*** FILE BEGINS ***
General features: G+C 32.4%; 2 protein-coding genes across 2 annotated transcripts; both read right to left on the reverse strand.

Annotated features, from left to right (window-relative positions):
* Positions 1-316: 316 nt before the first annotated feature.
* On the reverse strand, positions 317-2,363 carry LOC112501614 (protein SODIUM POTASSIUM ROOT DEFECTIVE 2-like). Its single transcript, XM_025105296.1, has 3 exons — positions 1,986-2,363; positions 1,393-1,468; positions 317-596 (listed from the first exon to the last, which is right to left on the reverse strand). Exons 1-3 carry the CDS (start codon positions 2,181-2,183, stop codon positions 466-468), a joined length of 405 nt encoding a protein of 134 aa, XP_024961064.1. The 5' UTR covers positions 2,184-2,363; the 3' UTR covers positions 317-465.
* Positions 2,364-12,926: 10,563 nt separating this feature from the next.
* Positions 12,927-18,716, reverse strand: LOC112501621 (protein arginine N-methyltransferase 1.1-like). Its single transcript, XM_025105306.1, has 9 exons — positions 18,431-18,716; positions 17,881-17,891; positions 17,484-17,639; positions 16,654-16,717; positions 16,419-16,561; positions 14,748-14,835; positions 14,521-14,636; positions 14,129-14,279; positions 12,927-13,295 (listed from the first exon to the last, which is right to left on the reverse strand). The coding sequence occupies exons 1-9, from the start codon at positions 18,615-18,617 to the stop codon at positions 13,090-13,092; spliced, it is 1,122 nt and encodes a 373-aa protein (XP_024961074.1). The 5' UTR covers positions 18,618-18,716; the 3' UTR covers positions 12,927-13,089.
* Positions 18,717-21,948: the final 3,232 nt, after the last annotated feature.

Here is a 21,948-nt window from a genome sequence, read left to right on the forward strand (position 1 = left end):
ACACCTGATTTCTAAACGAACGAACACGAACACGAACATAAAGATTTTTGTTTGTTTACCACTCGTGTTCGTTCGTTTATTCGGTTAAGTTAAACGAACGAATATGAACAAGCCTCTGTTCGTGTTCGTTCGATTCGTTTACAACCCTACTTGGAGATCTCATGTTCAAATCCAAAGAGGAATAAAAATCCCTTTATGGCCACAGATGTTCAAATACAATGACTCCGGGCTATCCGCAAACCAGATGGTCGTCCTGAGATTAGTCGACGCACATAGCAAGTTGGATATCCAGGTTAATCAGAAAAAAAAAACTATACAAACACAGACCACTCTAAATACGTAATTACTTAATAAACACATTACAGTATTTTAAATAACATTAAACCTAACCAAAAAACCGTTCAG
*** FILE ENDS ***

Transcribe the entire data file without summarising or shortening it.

General features: G+C 32.4%; 2 protein-coding genes across 2 annotated transcripts; both read right to left on the reverse strand.

Annotated features, from left to right (window-relative positions):
* Positions 1-316: 316 nt before the first annotated feature.
* On the reverse strand, positions 317-2,363 carry LOC112501614 (protein SODIUM POTASSIUM ROOT DEFECTIVE 2-like). Its single transcript, XM_025105296.1, has 3 exons — positions 1,986-2,363; positions 1,393-1,468; positions 317-596 (listed from the first exon to the last, which is right to left on the reverse strand). Exons 1-3 carry the CDS (start codon positions 2,181-2,183, stop codon positions 466-468), a joined length of 405 nt encoding a protein of 134 aa, XP_024961064.1. The 5' UTR covers positions 2,184-2,363; the 3' UTR covers positions 317-465.
* Positions 2,364-12,926: 10,563 nt separating this feature from the next.
* Positions 12,927-18,716, reverse strand: LOC112501621 (protein arginine N-methyltransferase 1.1-like). Its single transcript, XM_025105306.1, has 9 exons — positions 18,431-18,716; positions 17,881-17,891; positions 17,484-17,639; positions 16,654-16,717; positions 16,419-16,561; positions 14,748-14,835; positions 14,521-14,636; positions 14,129-14,279; positions 12,927-13,295 (listed from the first exon to the last, which is right to left on the reverse strand). The coding sequence occupies exons 1-9, from the start codon at positions 18,615-18,617 to the stop codon at positions 13,090-13,092; spliced, it is 1,122 nt and encodes a 373-aa protein (XP_024961074.1). The 5' UTR covers positions 18,618-18,716; the 3' UTR covers positions 12,927-13,089.
* Positions 18,717-21,948: the final 3,232 nt, after the last annotated feature.

Here is a 21,948-nt window from a genome sequence, read left to right on the forward strand (position 1 = left end):
ACACCTGATTTCTAAACGAACGAACACGAACACGAACATAAAGATTTTTGTTTGTTTACCACTCGTGTTCGTTCGTTTATTCGGTTAAGTTAAACGAACGAATATGAACAAGCCTCTGTTCGTGTTCGTTCGATTCGTTTACAACCCTACTTGGAGATCTCATGTTCAAATCCAAAGAGGAATAAAAATCCCTTTATGGCCACAGATGTTCAAATACAATGACTCCGGGCTATCCGCAAACCAGATGGTCGTCCTGAGATTAGTCGACGCACATAGCAAGTTGGATATCCAGGTTAATCAGAAAAAAAAAACTATACAAACACAGACCACTCTAAATACGTAATTACTTAATAAACACATTACAGTATTTTAAATAACATTAAACCTAACCAAAAAACCGTTCAG